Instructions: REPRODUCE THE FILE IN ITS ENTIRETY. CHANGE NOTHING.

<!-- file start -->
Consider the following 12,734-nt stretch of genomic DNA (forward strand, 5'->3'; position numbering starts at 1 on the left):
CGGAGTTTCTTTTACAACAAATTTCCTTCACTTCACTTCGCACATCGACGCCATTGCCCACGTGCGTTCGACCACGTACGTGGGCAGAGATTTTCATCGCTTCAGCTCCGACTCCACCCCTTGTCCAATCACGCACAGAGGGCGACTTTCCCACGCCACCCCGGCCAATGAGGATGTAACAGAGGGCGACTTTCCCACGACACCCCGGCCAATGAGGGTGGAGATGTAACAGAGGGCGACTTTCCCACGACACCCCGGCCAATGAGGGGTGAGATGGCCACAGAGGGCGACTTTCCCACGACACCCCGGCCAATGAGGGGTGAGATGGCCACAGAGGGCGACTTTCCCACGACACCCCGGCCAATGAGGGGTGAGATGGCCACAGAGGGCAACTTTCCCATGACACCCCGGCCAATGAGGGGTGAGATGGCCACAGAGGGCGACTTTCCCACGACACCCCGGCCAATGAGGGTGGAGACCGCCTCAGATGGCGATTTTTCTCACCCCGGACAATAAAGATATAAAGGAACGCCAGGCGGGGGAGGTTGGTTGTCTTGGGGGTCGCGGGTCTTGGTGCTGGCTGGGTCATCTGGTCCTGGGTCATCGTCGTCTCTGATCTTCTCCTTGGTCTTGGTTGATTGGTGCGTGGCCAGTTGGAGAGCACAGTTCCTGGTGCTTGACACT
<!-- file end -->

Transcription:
Consider the following 12,734-nt stretch of genomic DNA (forward strand, 5'->3'; position numbering starts at 1 on the left):
CGGAGTTTCTTTTACAACAAATTTCCTTCACTTCACTTCGCACATCGACGCCATTGCCCACGTGCGTTCGACCACGTACGTGGGCAGAGATTTTCATCGCTTCAGCTCCGACTCCACCCCTTGTCCAATCACGCACAGAGGGCGACTTTCCCACGCCACCCCGGCCAATGAGGATGTAACAGAGGGCGACTTTCCCACGACACCCCGGCCAATGAGGGTGGAGATGTAACAGAGGGCGACTTTCCCACGACACCCCGGCCAATGAGGGGTGAGATGGCCACAGAGGGCGACTTTCCCACGACACCCCGGCCAATGAGGGGTGAGATGGCCACAGAGGGCGACTTTCCCACGACACCCCGGCCAATGAGGGGTGAGATGGCCACAGAGGGCAACTTTCCCATGACACCCCGGCCAATGAGGGGTGAGATGGCCACAGAGGGCGACTTTCCCACGACACCCCGGCCAATGAGGGTGGAGACCGCCTCAGATGGCGATTTTTCTCACCCCGGACAATAAAGATATAAAGGAACGCCAGGCGGGGGAGGTTGGTTGTCTTGGGGGTCGCGGGTCTTGGTGCTGGCTGGGTCATCTGGTCCTGGGTCATCGTCGTCTCTGATCTTCTCCTTGGTCTTGGTTGATTGGTGCGTGGCCAGTTGGAGAGCACAGTTCCTGGTGCTTGACACT